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5 Excellent Portfolios and Why They Work


A great portfolio is your personal hall of fame. It features your best work in a stunning package that is easy to access and understand, inviting potential employers to notice your application. We looked back at some of the most notable Webby Winners and Nominees in our Self-Promotion/Portfolio category and point out what made their portfolios outstanding.

Bell Brothers, Nominee, 2015

Not just brothers, the Bell twins’ site for their game and design studio work grabbed our attention for its understated but intriguing interface and humor. Describing their portfolio as a “conversation,” allows the Bell brothers to underscore what makes their work unique without sounding cocky.

Why It’s Noteworthy

  • Clean interface
  • Easy to navigate

Robby Leonardi's Interactive Resume, Nominee, 2014

As the name suggests, this 2014 Webby nominee plays, er, reads more like a videogame than a resume. And that’s what keeps visitors to Robby Leonardi’s page interested: using a simple scroll-through function, he vibrantly shows us his skills in design, illustration, code, and animation as well as his personal tastes and hobbies in a lively manner. In a witty move, you “win” the game by making it to contact page. Go Robby.

Why It’s Noteworthy

  • Directly illustrates skills and talents in a way that speaks to an Internet audience
  • His extensive portfolio is readily digestible via the scroll-through function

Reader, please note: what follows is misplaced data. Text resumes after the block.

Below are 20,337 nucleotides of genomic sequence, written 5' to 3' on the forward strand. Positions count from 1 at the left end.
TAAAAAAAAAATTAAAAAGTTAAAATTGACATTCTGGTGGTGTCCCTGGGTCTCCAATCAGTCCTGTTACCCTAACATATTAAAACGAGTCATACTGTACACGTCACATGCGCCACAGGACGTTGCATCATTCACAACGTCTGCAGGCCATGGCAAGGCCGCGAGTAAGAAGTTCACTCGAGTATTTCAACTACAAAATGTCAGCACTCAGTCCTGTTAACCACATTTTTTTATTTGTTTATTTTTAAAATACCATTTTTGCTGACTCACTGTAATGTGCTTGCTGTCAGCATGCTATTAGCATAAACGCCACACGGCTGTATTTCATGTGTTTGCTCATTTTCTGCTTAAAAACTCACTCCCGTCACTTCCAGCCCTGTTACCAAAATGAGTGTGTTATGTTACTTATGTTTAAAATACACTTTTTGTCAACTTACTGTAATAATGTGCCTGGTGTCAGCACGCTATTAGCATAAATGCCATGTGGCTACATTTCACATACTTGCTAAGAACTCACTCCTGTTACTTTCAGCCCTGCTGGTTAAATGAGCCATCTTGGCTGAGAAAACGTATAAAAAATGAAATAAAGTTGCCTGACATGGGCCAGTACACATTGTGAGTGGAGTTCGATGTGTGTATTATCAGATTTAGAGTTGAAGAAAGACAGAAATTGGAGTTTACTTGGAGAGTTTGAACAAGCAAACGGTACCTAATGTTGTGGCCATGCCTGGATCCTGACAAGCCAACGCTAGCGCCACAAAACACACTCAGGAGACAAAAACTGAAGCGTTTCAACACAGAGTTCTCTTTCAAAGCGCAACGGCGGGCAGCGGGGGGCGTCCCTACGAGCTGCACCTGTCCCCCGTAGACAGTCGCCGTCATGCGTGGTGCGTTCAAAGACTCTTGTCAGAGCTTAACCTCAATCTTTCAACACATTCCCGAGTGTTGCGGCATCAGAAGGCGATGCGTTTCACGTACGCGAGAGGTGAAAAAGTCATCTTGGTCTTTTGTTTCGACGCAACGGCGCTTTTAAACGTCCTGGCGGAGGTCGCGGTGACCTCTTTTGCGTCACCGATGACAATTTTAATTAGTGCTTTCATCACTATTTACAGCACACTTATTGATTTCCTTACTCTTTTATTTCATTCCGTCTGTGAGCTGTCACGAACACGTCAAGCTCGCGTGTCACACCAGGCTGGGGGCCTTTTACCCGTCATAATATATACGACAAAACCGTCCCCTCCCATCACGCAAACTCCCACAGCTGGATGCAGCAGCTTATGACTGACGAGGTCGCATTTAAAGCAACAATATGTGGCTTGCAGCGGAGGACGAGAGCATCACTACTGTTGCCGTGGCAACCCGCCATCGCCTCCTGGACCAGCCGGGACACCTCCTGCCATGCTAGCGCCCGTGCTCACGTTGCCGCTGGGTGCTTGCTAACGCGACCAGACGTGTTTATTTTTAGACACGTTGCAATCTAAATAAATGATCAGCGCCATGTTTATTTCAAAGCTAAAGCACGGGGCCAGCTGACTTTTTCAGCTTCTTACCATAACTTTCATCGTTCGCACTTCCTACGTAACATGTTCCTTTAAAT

The Work of Robert Jaso, Winner, 2012

In the Internet Age, good work still needs a home, an introduction of sorts, for potential employers or consumers to preview. So, for Robert Jaso, the storied photographer and 2012 Webby Winner, his page stands as a testament to the art of displaying your art online. This is particularly true if digital isn’t your primary medium--knowing how to augment your craft in a succinct and catchy manner will help draw a larger audience to your work.

Why It’s Noteworthy

  • Portfolio highlights are prominently displayed or navigable towards
  • Projects are accessible and clearly delineated 

Summit Projects, Winner, 2011

This work of minimalist wonder is not for the faint of heart. The picture Summit uses as the backdrop to their page has to speak 1,000 words, otherwise, visitors to the site will be lost or turned off. This 2011 Webby winner is a testament to laidback cool and confidence. Only the pertinent details are publicly available, but if you know Summit’s work in UI/UX design, then you are probably dialing them up for your next project, right now.

Why It’s Noteworthy

  • Nothing to hide--all the necessary details are prominently displayed
  • Speaks to a sense of self-possession that is mysterious and alluring, like Mt. Hood

Male Copywriter, Winner, 2010

Last, is this humorous and hard-to-forget piece of work. Lawson Clarke, the hyper-stylized copywriter has dressed his portfolio up in a ‘70s-themed aesthetic, but the content itself is pure 21st Century. The rule of less-is-more does well here, where visitors to Clarke’s page can see his work first-hand in an entertaining fashion. His off-brand layout makes for a strong impression on employers who want to see the personality behind the words.

Why It’s Noteworthy

  • Content of portfolio is not sacrificed at the expense of style or interface
  • Sells himself as not-your-average copywriter by demonstrating his body of work, so to speak.

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